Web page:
Dershowitz, Scalia, and Executing the Innocent
Writing in the Daily Beast, Harvard Law Professor Alan Dershowitz challenged Supreme Court Justice Antonin Scalia to a debate about Catholic moral theology. Dershowitz deeply disagrees with a dissenting opinion in which Scalia (and Thomas) expressed doubts about whether the Constitution protects the right of a condemned prisoner who already had received a full and fair trial to additional collateral review of his case, in a habeas corpus proceeding based on a new claim of “actual innocence.”
Dershowitz thinks Scalia and Thomas are wrong about the Constitution. More interestingly, however, he thinks they are bad Catholics. He writes: “It would be shocking enough for any justice of the Supreme Court to issue such a truly outrageous opinion, but it is particularly indefensible for Justices Scalia and Thomas, both of whom claim to be practicing Catholics, bound by the teaching of their church, to do moral justice.”
He goes on to opine, “whatever the view of the church is on executing the guilty, surely it is among the worst sins, under Catholic teaching, to kill an innocent human being intentionally. Yet that is precisely what Scalia would authorize under his skewed view of the United States Constitution. How could he possibly consider that not immoral under Catholic teachings.”
Dershowitz is right that intentionally killing an innocent human being is a grave sin. But in Catholic thought (unlike some versions of criminal law), “intentionally” does not mean “foreseeably.” Moreover, Catholicism takes seriously the nature and limits of role-related obligations. Consequently, when a judge does his job, following just procedures to the best of his ability, he cannot be said intentionally to inflict unjust harm an innocent defendant who is caught in the web of the system–even if that judge personally recognizes the defendant’s innocence.
The moral and jurisprudential question has to be: what is a just procedure, all things considered? In evaluating habeas corpus procedures, how do we balance the conflicting social goods of achieving a correct result, on the one hand, and recognizing the need for finality, on the other? I myself think that in our society, given its resources for discovering the truth, a just system of collateral appeals requires special accommodation for claims of actual innocence in death penalty cases. But in other societies, with fewer resources, this might not be the case. (I’m here prescinding, as Dershowitz does, from the question whether the death penalty is just–I’d say the same thing about a sentence of life in a supermax facility).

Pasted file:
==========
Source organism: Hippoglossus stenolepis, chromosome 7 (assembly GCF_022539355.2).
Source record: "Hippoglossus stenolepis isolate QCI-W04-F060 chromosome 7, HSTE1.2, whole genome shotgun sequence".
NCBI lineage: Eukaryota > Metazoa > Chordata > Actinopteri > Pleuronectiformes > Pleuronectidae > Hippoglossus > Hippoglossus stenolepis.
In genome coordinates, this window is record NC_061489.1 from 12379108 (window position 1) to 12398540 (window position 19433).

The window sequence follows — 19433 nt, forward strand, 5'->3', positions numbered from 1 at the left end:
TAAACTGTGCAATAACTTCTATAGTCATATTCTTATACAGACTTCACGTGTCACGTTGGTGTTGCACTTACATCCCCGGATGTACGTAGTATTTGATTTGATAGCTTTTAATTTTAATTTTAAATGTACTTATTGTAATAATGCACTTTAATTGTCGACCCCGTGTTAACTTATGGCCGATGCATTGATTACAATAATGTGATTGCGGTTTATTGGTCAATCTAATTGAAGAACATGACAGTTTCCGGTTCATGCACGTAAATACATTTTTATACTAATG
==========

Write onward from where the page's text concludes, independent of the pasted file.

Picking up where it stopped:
If they do have a debate, I’d like to propose a theological text as its basis: St. Thomas Aquinas on the duties of a judge with respect to a condemned prisoner he knows to be innocent: Summa Theologica, II-II, q 64 art. 6, rep. ob. 3.
Ad tertium dicendum quod iudex, si scit aliquem esse innocentem qui falsis testibus convincitur, debet diligentius examinare testes, ut inveniat occasionem liberandi innoxium, sicut Daniel fecit. Si autem hoc non potest, debet eum ad superiorem remittere iudicandum. Si autem nec hoc potest, non peccat secundum allegata sententiam ferens, quia non ipse occidit innocentem, sed illi qui eum asserunt nocentem. Minister autem iudicis condemnantis innocentem, si sententia intolerabilem errorem contineat, non debet obedire, alias excusarentur carnifices qui martyres occiderunt. Si vero non contineat manifestam iniustitiam, non peccat praeceptum exequendo, quia ipse non habet discutere superioris sententiam; nec ipse occidit innocentem, sed iudex, cui ministerium adhibet.
If the judge knows that man who has been convicted by false witnesses, is innocent he must, like Daniel, examine the witnesses with great care, so as to find a motive for acquitting the innocent: but if he cannot do this he should remit him for judgment by a higher tribunal. If even this is impossible, he does not sin if he pronounce sentence in accordance with the evidence, for it is not he that puts the innocent man to death, but they who stated him to be guilty. He that carries out the sentence of the judge who has condemned an innocent man, if the sentence contains an inexcusable error, he should not obey, else there would be an excuse for the executions of the martyrs: if however it contain no manifest injustice, he does not has no right to discuss the judgment of his superior; nor is it he who slays the innocent man, but the judge whose minister he is.